Americans Ignore Work-From-Home Cyber Attack Risks: Chubb Survey

July 16, 2020

A large number of Americans working from home due to the coronavirus pandemic aren’t worried about cyber attacks even though they’re at greater risk compared to working in the office, Chubb found in a new survey. Some are even using personal email or devices to conduct business despite the risks.

On top of that, they’re also not taking ergonomic steps to prevent injury, Chubb said.

Chubb’s survey looked at how Americans have been faring doing their jobs in home offices since they began to quarantine during the coronavirus pandemic. More than 1,200 Americans between the ages of 20 and 65 submitted responses, the insurer said.

With COVID-19, Carrier Execs, Employees Working From Home Abandon Regular Office Hours

Carrier Management reports that carrier executives and employees working from home due to the COVID-19 pandemic have seen traditional business hours and office-space spontaneity go out the window, according to an exclusive Wells Media industry survey. Approximately 42 percent of carrier respondents said they’re working off-hours now that they are clocking in at home.

According to the survey, approximately 46 percent of consumers said they were concerned about cyber security while using tools to work remotely. Underscoring their comfort level, nearly 50 percent said they regularly or sometimes conduct business on their personal devices or on their personal email account, Chubb said.

The risk is real. One in ten wealthy respondents said they have been the victim of a cyber attack while working from home. Among all respondents, about 3 percent said a cyber attacker struck during remote work.

And then there are the home “workplace” injuries. Chubb found that 41 percent of respondents working from home are reporting new or elevated back, wrist or shoulder pain. According to the results, 50 percent of respondents ages 20 to 25 reported these types of pain. The number was closer to 30 percent for those ages 56 to 65.

Staying Focused

Overall, however, respondents said that they’re excelling with their work and staying focused, boosting productivity even under potentially distracting work-from home conditions, the survey found. About 37 percent working from home said they’re more productive and about a third said they are working at levels rivaling what they could produce in the office.

Focus during work time is also strong. About 83 percent said they’re working the same or more hours at home versus office time, with 37 percent saying they work longer hours.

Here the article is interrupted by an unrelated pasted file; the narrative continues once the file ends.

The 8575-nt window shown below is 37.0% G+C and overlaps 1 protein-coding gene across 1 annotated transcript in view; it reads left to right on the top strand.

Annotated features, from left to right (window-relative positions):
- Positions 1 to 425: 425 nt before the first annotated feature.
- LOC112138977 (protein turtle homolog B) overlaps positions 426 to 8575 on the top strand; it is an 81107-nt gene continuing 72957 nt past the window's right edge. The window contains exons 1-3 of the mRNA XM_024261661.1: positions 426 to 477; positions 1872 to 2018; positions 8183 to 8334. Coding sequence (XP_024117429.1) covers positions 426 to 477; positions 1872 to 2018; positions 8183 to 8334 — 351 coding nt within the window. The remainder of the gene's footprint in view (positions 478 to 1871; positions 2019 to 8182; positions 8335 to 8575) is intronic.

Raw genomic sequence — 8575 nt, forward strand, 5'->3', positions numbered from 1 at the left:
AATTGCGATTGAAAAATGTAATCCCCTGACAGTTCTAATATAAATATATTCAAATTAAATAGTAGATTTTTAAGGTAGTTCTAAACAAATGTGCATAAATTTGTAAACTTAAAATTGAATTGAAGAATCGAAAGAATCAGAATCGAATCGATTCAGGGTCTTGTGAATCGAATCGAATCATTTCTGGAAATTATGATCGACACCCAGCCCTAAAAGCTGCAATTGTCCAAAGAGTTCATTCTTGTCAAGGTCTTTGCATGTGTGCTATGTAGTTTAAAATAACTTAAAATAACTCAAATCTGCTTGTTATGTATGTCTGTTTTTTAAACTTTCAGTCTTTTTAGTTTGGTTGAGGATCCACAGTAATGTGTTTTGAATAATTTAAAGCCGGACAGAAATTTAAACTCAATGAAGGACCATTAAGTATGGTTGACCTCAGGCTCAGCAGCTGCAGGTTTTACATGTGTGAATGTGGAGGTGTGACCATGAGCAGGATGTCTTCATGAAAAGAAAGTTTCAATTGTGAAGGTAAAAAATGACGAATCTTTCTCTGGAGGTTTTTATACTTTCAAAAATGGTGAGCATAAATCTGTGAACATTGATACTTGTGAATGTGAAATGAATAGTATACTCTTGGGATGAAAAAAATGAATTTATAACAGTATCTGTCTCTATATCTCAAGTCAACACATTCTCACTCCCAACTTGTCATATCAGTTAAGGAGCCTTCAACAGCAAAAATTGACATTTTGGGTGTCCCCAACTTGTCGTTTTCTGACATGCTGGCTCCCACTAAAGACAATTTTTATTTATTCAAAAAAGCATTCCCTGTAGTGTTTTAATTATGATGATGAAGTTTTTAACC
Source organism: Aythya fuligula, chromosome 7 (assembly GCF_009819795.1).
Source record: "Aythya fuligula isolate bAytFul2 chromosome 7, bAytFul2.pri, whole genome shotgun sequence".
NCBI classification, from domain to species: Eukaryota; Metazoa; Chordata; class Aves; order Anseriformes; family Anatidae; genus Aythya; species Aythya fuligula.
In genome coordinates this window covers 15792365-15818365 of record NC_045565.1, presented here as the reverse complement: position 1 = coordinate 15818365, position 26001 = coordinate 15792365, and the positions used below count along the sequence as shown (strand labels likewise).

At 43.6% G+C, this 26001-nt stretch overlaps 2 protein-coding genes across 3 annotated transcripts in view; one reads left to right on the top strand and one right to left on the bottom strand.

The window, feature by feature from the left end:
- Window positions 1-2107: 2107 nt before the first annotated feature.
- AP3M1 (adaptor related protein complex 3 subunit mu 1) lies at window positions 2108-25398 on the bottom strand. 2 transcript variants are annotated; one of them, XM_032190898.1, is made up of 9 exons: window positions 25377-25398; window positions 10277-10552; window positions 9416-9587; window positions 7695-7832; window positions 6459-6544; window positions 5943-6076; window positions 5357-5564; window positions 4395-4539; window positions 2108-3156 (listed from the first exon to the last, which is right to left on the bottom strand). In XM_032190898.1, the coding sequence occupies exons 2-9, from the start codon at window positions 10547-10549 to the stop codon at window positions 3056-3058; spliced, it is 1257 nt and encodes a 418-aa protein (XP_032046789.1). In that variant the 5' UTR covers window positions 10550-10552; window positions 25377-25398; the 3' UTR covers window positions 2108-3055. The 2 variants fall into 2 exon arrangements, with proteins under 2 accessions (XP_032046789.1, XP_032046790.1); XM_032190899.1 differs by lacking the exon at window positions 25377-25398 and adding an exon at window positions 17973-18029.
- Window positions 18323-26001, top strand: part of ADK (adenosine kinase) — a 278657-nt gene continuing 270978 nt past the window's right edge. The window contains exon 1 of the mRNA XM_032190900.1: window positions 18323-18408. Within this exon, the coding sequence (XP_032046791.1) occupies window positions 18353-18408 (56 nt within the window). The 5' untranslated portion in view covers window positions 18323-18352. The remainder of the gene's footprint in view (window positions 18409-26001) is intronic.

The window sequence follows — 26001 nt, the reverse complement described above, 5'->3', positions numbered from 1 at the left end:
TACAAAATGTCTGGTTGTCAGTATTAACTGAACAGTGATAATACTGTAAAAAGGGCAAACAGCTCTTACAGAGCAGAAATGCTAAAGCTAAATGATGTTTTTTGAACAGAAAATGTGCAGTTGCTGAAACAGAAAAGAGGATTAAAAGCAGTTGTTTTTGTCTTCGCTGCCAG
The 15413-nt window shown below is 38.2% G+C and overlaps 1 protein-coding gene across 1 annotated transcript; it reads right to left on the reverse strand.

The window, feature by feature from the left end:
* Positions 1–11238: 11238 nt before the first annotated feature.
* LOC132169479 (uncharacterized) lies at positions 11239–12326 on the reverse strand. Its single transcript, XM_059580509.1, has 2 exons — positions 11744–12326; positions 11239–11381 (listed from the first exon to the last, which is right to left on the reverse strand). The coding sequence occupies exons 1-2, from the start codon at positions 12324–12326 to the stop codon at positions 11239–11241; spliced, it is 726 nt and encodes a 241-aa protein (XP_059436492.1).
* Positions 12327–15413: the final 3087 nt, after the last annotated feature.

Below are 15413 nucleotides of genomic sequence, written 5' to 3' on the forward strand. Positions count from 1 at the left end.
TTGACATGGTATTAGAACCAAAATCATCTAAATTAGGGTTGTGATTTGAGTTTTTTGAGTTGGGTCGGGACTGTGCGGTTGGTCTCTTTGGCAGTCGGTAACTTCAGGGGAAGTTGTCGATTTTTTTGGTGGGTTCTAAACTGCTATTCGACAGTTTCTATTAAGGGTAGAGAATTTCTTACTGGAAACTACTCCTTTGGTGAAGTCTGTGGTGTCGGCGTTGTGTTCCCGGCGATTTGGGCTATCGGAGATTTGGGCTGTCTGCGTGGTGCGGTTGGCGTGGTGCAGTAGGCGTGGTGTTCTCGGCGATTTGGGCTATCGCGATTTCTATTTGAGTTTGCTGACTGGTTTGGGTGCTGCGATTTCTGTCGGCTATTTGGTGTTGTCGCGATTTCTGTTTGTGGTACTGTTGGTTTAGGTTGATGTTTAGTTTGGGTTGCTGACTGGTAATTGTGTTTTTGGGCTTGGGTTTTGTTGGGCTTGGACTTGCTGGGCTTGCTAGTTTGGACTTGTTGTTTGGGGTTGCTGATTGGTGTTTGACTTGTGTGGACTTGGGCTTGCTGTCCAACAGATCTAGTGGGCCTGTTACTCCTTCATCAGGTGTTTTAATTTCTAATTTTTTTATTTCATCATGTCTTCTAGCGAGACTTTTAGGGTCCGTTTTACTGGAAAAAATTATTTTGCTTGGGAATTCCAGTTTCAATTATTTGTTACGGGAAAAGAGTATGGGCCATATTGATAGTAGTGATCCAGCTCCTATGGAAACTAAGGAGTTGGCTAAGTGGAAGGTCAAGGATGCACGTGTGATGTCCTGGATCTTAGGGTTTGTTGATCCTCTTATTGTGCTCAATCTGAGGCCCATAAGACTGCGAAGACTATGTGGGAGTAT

Another 17 percent of respondents said they are working more than 10 extra hours per week.

Other survey results:

  • Workers are eating, snacking and drinking more at home. About 92 percent said they snack as much or more at home compared to the office, with 42 percent saying they snack more at home.
  • Approximately 50 percent said they drink the same amount of alcohol as per usual, but 26 percent say they drink more now. Approximately 23 percent said they now drink less. About 34 percent of respondents ages 20-35 are seeing the most higher alcohol consumption. The number is at 15 percent for those ages 56 to 65.
  • At 68 percent, a large number of Americans working from home are worried about their financial well-being, or the financial security of their families. Consistent, high levels of concern run across genders and all income groups and ages.

“By sharing the findings of this survey, we hope to build awareness so that workers and their employers can take steps to mitigate these and other risks,” Sean Ringsted, chief digital officer and chief risk officer at Chubb, said in prepared remarks.

The full Chubb report is “Resilient, Committed, Engaged and Worried: The Experiences and Risks of Americans Working from Home During COVID-19.” Chubb’s research was conducted by Dynata, a provider of first-party consumer and professional data. U.S. residents participated in the survey, had a minimum household income of $50,000, and had to have started working at home due to COVID-19.

Source: Chubb

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